Impact of reference population and marker density on accuracy of population imputation
|Cathegory||Scientific publication in impacted journals|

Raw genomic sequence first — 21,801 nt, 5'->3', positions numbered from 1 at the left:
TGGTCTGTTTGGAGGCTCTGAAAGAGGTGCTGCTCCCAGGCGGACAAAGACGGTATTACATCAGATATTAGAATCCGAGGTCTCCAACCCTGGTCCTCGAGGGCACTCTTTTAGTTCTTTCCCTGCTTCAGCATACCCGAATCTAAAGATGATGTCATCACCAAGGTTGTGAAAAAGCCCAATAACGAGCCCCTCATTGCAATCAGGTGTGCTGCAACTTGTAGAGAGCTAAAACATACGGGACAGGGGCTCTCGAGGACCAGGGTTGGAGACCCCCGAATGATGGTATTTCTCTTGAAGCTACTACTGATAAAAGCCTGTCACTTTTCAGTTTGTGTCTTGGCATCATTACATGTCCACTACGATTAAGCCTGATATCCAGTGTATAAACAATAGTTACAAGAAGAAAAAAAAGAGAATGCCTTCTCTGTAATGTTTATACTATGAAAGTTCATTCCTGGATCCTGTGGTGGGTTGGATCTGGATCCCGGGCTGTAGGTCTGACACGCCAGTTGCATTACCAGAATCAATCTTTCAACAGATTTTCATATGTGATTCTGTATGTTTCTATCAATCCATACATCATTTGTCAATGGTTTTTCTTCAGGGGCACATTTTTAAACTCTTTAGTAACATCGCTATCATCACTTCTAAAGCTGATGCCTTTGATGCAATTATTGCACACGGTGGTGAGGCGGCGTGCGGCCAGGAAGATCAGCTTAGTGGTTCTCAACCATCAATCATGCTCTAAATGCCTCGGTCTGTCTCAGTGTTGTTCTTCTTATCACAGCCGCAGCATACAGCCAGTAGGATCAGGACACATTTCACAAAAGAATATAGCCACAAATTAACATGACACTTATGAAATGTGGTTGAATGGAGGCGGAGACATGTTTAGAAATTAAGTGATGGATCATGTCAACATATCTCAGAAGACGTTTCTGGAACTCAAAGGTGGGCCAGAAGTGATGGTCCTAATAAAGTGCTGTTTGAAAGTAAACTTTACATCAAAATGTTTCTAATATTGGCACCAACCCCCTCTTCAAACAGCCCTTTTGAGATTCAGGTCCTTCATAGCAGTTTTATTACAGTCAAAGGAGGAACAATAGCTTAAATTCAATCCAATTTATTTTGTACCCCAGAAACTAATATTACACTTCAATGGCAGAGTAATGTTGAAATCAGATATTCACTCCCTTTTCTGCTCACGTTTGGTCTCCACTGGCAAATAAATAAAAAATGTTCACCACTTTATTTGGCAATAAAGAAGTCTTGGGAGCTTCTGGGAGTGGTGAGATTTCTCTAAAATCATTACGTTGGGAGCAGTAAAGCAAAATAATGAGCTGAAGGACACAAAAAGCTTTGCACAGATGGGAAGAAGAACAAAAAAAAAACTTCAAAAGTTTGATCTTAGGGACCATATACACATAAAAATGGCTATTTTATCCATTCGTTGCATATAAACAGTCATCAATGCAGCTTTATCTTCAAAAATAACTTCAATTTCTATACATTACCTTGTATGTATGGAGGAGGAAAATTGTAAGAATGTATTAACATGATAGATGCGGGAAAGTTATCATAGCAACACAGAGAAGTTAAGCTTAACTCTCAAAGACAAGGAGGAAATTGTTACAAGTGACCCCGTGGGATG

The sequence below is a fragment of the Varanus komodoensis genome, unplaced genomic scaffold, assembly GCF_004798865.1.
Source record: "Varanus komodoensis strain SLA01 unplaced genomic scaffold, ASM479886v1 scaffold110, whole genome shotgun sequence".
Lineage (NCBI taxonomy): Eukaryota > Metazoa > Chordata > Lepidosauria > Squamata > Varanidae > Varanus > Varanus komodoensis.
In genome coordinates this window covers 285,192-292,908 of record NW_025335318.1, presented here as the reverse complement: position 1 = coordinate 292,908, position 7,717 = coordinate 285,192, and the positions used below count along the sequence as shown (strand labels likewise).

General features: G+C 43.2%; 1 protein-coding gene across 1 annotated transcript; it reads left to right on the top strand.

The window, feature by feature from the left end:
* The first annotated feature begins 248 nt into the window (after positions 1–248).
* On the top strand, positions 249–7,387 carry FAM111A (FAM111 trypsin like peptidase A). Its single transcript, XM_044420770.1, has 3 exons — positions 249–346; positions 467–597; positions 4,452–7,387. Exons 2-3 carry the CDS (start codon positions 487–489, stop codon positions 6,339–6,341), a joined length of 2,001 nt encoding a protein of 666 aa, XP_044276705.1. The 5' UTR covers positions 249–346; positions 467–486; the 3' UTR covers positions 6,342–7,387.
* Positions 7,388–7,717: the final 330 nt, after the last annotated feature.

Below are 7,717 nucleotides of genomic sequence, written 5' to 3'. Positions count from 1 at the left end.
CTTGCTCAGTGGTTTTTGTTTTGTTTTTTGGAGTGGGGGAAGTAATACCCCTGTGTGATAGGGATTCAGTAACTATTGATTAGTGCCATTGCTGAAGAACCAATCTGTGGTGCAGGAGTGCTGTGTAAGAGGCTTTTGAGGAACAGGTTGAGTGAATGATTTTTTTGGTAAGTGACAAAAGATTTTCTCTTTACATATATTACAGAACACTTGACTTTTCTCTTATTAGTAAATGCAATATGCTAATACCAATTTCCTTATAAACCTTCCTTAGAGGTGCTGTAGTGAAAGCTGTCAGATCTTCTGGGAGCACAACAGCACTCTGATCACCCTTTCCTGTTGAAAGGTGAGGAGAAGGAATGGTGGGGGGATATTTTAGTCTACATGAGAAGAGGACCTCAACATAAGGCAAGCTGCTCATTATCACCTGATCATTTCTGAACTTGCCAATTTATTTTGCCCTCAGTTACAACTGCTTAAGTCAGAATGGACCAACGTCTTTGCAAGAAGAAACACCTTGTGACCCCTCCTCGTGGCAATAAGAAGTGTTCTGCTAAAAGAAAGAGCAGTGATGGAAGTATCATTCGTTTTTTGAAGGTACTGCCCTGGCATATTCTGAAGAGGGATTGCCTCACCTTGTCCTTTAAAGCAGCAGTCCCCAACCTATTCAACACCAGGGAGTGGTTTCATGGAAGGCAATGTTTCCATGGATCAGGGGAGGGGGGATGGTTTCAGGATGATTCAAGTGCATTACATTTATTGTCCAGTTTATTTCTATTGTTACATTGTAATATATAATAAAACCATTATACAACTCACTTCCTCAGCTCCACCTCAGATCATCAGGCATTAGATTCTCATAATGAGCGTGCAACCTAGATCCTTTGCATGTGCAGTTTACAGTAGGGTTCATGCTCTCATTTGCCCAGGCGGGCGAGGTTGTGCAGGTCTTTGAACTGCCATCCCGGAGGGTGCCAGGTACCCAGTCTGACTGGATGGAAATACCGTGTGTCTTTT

The effect of the reference population size and the number of missing single nucleotide polymorphisms (SNPs) on imputation accuracy was determined. The population imputation method using the FImpute software was applied. The dataset used for the purpose of this study was taken from the database of the Holstein Cattle Breeders Association of the Czech Republic. It contains 1000 animals genotyped with the Illumina BovineSNP50 v.2 BeadChip. Two datasets were created, the first containing the original genotypes, including the missing SNPs, the second containing the same genotypes modified to avoid missing data. In these datasets, animals were randomly selected for a reference population (10, 25, 50 and 75%) and there were randomly selected SNPs for deletion (15, 30, 55, 70, and 95%) in animals that were not used as the reference population. Subsequently, the data accuracy was determined by two parameters: correlation between original and imputed SNPs and percentage of correctly imputed SNPs. Since animals and SNPs were randomly selected, the process including data imputation was repeated 100 times. Accuracy was determined as the average accuracy over all repetitions. It was found that the imputation accuracy is influenced by both parameters. If the size of the reference population is sufficient, the imputation accuracy is higher despite the large number of missing SNPs.
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